When it comes to saving for college, 529 plans have been the popular go-to option for many families over the past 20-plus years.
Many of the state-sponsored plans also feature a lesser-used savings choice: Tapping the accounts up to $10,000 a year to pay tuition for kindergarten through high school without federal taxes or penalties. This option covers public, private and religious schools.
Even with this additional benefit, don’t rush into this move to pay K-12 tuition without checking your state’s plan. More importantly, experts say that raiding your 529 college savings plan to pay for early education tuition may not be the best financial move.
While the law that allows families to withdraw 529 funds for K-12 was enacted more than two years ago, not all states have tweaked their laws to conform with federal guidelines.
The 529 plans were created to help families saving for college keep up with rising tuition. Money invested in these plans grows tax-deferred and can be withdrawn tax-free for a wide range of college expenses, including computers and software.
Many states also offer a tax deduction to residents who contribute to their home-state plan.
But until two years ago, if you used the money for anything other than higher education, the earnings on the withdrawals were subject to income taxes and a 10% penalty.
As of this year, residents in about 22 states, plus the District of Columbia, are eligible to use the 529 funds for kindergarten through high school tuition with tax credits or deductions. In addition, some states do not offer tax deductions or credits for K-12 tuition, but distributions are state tax-free, according to data compiled by Savingforcollege.com.
Even if your state permits tax-free K-12 withdrawals, it might not be the wisest move, said Mark Kantrowitz, publisher and vice president of research at Savingforcollege.com.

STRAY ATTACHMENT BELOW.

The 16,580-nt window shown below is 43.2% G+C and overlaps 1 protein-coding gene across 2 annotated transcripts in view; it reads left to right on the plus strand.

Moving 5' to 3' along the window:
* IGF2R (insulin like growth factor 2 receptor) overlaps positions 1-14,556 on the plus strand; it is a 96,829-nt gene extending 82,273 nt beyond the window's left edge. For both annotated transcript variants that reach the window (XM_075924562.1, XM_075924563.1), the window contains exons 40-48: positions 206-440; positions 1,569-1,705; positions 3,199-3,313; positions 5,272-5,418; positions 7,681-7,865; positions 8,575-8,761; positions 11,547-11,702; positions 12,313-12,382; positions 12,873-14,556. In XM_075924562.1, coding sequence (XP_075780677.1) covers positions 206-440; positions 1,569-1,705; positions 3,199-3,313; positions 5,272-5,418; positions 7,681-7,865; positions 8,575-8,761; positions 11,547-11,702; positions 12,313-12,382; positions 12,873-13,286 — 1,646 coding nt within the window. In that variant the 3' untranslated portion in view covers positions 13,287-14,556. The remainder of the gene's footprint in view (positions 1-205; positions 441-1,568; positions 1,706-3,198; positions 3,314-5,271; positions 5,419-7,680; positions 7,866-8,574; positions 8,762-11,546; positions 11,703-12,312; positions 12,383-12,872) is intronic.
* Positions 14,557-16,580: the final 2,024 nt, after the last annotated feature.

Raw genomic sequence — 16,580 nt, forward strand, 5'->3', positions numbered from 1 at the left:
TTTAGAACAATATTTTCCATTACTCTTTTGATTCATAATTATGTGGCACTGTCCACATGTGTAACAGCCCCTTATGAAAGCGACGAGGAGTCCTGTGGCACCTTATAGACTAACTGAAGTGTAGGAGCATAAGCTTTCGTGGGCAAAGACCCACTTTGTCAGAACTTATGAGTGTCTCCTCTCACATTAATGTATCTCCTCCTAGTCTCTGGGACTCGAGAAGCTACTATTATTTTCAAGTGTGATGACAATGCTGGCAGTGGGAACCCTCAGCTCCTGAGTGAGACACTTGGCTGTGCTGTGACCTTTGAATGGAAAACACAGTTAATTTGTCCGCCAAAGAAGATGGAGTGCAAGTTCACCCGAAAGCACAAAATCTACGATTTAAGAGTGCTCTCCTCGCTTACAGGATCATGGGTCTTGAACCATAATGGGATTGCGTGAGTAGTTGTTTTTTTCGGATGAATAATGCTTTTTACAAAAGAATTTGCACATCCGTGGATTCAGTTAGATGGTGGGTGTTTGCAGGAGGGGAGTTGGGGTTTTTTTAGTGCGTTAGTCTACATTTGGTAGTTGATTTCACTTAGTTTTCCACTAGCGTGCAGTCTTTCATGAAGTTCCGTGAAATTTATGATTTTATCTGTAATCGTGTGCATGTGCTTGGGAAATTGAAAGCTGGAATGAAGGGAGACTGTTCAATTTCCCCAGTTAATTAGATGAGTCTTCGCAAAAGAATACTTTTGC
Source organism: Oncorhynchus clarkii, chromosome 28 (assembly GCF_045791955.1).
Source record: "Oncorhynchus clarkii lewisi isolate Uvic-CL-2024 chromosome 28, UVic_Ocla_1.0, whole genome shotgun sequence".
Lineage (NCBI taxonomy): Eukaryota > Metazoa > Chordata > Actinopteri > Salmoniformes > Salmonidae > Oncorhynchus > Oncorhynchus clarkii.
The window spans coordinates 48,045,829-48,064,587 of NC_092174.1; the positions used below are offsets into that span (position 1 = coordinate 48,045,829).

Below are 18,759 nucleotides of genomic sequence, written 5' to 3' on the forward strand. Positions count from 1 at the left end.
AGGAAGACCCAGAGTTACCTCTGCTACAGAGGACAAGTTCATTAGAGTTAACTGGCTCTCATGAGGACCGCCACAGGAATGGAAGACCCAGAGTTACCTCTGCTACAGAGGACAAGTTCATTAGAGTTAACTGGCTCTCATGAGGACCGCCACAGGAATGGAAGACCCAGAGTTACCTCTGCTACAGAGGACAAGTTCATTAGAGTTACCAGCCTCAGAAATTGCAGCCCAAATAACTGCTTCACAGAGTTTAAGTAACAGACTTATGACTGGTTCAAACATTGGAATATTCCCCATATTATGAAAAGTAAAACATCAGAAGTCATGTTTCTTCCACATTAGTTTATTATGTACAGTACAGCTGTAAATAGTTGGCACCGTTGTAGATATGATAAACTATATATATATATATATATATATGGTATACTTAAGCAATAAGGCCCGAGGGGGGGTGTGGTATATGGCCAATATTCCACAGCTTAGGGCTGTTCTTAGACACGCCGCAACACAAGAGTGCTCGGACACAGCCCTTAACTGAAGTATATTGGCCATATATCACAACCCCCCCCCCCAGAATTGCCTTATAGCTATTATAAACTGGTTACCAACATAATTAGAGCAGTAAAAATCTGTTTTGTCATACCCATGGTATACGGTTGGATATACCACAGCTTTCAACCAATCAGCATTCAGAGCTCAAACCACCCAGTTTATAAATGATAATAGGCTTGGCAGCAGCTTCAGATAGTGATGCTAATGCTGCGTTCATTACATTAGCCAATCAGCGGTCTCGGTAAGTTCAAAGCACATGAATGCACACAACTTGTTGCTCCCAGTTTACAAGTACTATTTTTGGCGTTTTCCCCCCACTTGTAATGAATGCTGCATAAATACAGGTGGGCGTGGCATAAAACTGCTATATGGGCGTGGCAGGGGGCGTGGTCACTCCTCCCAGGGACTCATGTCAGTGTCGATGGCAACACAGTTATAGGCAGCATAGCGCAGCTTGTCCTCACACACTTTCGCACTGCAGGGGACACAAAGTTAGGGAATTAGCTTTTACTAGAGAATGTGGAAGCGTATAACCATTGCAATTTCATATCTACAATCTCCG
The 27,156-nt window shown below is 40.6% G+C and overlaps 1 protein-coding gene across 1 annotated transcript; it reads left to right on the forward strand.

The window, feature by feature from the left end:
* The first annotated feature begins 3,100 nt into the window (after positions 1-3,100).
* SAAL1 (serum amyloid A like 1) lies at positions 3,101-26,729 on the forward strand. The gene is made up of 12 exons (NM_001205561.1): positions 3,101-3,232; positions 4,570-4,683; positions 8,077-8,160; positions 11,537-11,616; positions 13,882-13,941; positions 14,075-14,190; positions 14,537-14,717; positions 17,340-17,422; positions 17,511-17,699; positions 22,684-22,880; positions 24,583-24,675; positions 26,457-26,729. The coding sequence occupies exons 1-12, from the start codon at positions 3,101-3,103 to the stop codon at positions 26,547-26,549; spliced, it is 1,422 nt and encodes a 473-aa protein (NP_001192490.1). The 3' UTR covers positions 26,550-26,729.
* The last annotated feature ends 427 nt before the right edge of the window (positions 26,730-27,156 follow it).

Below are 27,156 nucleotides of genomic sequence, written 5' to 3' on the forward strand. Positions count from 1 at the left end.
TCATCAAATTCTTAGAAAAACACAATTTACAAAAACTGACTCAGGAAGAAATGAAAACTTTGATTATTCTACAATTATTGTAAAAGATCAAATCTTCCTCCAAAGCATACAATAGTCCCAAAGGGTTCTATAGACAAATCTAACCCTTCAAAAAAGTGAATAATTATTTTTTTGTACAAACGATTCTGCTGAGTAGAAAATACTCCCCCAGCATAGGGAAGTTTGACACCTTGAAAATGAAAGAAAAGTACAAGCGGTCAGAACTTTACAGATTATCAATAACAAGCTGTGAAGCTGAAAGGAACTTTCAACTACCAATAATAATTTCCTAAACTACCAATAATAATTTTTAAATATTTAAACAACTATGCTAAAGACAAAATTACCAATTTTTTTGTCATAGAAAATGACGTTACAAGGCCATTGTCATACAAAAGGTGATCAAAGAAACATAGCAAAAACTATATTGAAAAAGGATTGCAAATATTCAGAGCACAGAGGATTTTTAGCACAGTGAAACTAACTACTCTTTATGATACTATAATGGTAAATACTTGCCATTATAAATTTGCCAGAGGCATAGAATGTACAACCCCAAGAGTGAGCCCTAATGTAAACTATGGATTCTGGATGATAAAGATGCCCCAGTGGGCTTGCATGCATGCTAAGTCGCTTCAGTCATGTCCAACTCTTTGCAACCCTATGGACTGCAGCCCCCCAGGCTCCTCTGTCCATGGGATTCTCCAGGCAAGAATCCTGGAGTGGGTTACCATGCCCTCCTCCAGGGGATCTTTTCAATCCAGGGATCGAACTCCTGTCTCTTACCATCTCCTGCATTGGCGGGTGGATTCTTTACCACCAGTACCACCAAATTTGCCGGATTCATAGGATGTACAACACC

A key advantage of a 529 plan is that you can aggressively invest in stocks over a longer time period. But if the money is used to cover elementary school tuition, for example, the “time horizon is shorter, so there is less time for the earnings to compound,” Kantrowitz said.
Dipping into the 529 early could leave you with a shortfall when heftier college bills come due. Ideally, you can avoid this college cash crunch by transferring money from your retirement savings when and if you dip into your 529.
Kantrowitz said it may make sense to use the 529 funds to save for private school if you expect your child to enroll in private school, but only for high school.
If you can afford to contribute to a 529 for college while also paying primary or secondary education tuition bills, using the account for early education could be a smart tax move if your state offers tax breaks, he said.
Another possibility: Set up a separate 529 plan for K-12. “This will allow you to use a different asset allocation of the K-12 savings versus the college savings” account, Kantrowitz said.